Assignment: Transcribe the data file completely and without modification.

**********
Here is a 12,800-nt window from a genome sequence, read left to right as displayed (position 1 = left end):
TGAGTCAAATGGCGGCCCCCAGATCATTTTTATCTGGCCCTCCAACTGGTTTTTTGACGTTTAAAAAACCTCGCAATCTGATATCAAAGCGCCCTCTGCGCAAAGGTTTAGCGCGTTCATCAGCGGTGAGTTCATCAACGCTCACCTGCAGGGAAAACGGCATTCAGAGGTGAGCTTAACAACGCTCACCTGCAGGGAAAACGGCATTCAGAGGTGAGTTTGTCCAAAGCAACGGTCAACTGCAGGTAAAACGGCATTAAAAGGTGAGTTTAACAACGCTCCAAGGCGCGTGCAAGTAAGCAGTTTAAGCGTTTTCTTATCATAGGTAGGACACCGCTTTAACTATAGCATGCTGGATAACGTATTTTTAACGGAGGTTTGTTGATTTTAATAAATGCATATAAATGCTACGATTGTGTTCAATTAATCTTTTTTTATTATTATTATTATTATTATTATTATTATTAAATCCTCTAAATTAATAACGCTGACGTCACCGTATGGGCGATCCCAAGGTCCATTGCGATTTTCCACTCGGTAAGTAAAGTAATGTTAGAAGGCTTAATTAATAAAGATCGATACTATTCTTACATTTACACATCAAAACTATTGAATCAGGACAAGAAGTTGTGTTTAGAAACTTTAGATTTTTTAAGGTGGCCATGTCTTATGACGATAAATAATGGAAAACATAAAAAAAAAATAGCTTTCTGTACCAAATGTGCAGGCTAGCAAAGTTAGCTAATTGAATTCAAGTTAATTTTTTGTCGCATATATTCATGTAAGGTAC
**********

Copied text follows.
Here is a 12,800-nt window from a genome sequence, read left to right as displayed (position 1 = left end):
TGAGTCAAATGGCGGCCCCCAGATCATTTTTATCTGGCCCTCCAACTGGTTTTTTGACGTTTAAAAAACCTCGCAATCTGATATCAAAGCGCCCTCTGCGCAAAGGTTTAGCGCGTTCATCAGCGGTGAGTTCATCAACGCTCACCTGCAGGGAAAACGGCATTCAGAGGTGAGCTTAACAACGCTCACCTGCAGGGAAAACGGCATTCAGAGGTGAGTTTGTCCAAAGCAACGGTCAACTGCAGGTAAAACGGCATTAAAAGGTGAGTTTAACAACGCTCCAAGGCGCGTGCAAGTAAGCAGTTTAAGCGTTTTCTTATCATAGGTAGGACACCGCTTTAACTATAGCATGCTGGATAACGTATTTTTAACGGAGGTTTGTTGATTTTAATAAATGCATATAAATGCTACGATTGTGTTCAATTAATCTTTTTTTATTATTATTATTATTATTATTATTATTATTAAATCCTCTAAATTAATAACGCTGACGTCACCGTATGGGCGATCCCAAGGTCCATTGCGATTTTCCACTCGGTAAGTAAAGTAATGTTAGAAGGCTTAATTAATAAAGATCGATACTATTCTTACATTTACACATCAAAACTATTGAATCAGGACAAGAAGTTGTGTTTAGAAACTTTAGATTTTTTAAGGTGGCCATGTCTTATGACGATAAATAATGGAAAACATAAAAAAAAAATAGCTTTCTGTACCAAATGTGCAGGCTAGCAAAGTTAGCTAATTGAATTCAAGTTAATTTTTTGTCGCATATATTCATGTAAGGTAC